Re: Groovy Creator James Strachan on Scala
Posted: Jul 22, 2009 11:02 PM
> I have an example of the type of issue with Scala that I
> I think makes it unsuitable for less proficient
> (note: he's working with the new collections in trunk, not
> the released version of Scala)
> I've had similar experiences before. They don't happen
> much anymore. Not that I don't get error messages that
> seem to point in the opposite direction of the solution,
> but that I've learned how to "work with the compiler" when
> they arise so that we can communicate better.
I had those experiences too, and for the most part don't have them anymore either. I too learned what the compiler really means when it occasionally gives a more obscure error message. I always felt this was a usability issue of the compiler rather than an inherent problem with the language. For example, one common error I think is to forget the equals sign before a method body. When you do that, the compiler error message gives no hint that this may be the problem. I think time could be spent to improve the user-friendliness of compiler error messages.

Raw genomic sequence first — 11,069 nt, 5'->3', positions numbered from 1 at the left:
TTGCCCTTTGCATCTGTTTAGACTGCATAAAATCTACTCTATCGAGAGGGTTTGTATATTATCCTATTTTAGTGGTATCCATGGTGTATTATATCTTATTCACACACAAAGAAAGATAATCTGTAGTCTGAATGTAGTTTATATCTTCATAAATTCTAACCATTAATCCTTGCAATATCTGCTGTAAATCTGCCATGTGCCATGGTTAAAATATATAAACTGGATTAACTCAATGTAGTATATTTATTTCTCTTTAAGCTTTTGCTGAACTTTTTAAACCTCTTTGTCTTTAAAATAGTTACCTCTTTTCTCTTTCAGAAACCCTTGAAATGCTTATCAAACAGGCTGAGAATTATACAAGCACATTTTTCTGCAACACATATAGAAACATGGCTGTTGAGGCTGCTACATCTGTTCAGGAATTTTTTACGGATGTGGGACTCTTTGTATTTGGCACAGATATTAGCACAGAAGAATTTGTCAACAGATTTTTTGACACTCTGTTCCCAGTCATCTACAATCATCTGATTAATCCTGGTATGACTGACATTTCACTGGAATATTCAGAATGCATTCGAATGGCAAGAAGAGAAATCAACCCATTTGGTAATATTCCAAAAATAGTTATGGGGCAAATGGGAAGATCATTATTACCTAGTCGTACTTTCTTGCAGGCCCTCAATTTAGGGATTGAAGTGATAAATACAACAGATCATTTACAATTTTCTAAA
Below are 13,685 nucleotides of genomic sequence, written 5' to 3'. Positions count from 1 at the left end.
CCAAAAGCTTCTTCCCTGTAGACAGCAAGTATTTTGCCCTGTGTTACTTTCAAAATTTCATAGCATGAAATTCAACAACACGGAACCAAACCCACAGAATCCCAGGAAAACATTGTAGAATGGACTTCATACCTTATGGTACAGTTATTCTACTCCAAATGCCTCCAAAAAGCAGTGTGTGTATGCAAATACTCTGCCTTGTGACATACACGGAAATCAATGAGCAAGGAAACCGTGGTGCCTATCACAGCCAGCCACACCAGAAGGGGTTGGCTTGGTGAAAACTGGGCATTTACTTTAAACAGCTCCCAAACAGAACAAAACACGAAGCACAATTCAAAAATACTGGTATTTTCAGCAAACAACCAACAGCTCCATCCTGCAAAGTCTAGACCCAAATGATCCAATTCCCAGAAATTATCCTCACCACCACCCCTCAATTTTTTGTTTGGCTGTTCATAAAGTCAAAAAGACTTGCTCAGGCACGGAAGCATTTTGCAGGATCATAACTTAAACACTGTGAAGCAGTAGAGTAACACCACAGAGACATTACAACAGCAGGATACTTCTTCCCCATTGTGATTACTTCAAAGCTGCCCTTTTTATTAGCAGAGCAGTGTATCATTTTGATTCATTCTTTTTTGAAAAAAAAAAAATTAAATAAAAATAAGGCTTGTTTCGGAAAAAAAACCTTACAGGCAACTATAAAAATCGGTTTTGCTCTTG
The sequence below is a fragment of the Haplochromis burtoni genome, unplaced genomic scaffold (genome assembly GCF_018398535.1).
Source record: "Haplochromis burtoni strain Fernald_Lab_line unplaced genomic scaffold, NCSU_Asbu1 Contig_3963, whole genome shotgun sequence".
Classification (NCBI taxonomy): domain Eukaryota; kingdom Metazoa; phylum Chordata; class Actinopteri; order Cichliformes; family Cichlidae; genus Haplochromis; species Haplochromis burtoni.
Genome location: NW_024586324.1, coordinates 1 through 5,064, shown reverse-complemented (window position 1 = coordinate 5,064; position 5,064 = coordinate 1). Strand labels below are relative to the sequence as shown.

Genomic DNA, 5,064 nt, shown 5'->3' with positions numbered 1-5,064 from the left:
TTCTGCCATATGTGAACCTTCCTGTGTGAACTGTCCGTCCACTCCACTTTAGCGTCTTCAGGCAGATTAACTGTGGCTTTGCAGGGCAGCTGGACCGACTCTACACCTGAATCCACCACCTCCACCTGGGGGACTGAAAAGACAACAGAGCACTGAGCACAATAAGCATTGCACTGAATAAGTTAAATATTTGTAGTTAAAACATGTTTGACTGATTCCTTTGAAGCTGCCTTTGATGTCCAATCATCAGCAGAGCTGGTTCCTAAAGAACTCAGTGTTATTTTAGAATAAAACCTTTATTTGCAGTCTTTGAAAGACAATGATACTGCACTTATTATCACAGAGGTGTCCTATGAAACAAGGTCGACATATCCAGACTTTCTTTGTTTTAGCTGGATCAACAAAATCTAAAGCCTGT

Martin also mentioned that type errors in general can be puzzling sometimes even for the gurus, and I believe they have some projects going with regards to making the errors more explorable. He mentioned that in the interview we did with him that we published in May.
> The problem is I see a significant percentage of
> developers who would either be unable or unwilling to
> overcome these issues.
I see your point.
> Here's an interesting thought for you: Scala the first
> language out of over two dozen where I've had to spend
> significant time fixing compile-time errors. I've come to
> appreciate that as a substantial strength of Scala, but
> it's a very different feel from Java or dynamic languages.
> It's like working with C++ templates on steroids (but
> t with more concise error messages).
Yes, it can look like a dynamic language because of the conciseness, but working with it definitely feels like working with a compiled language.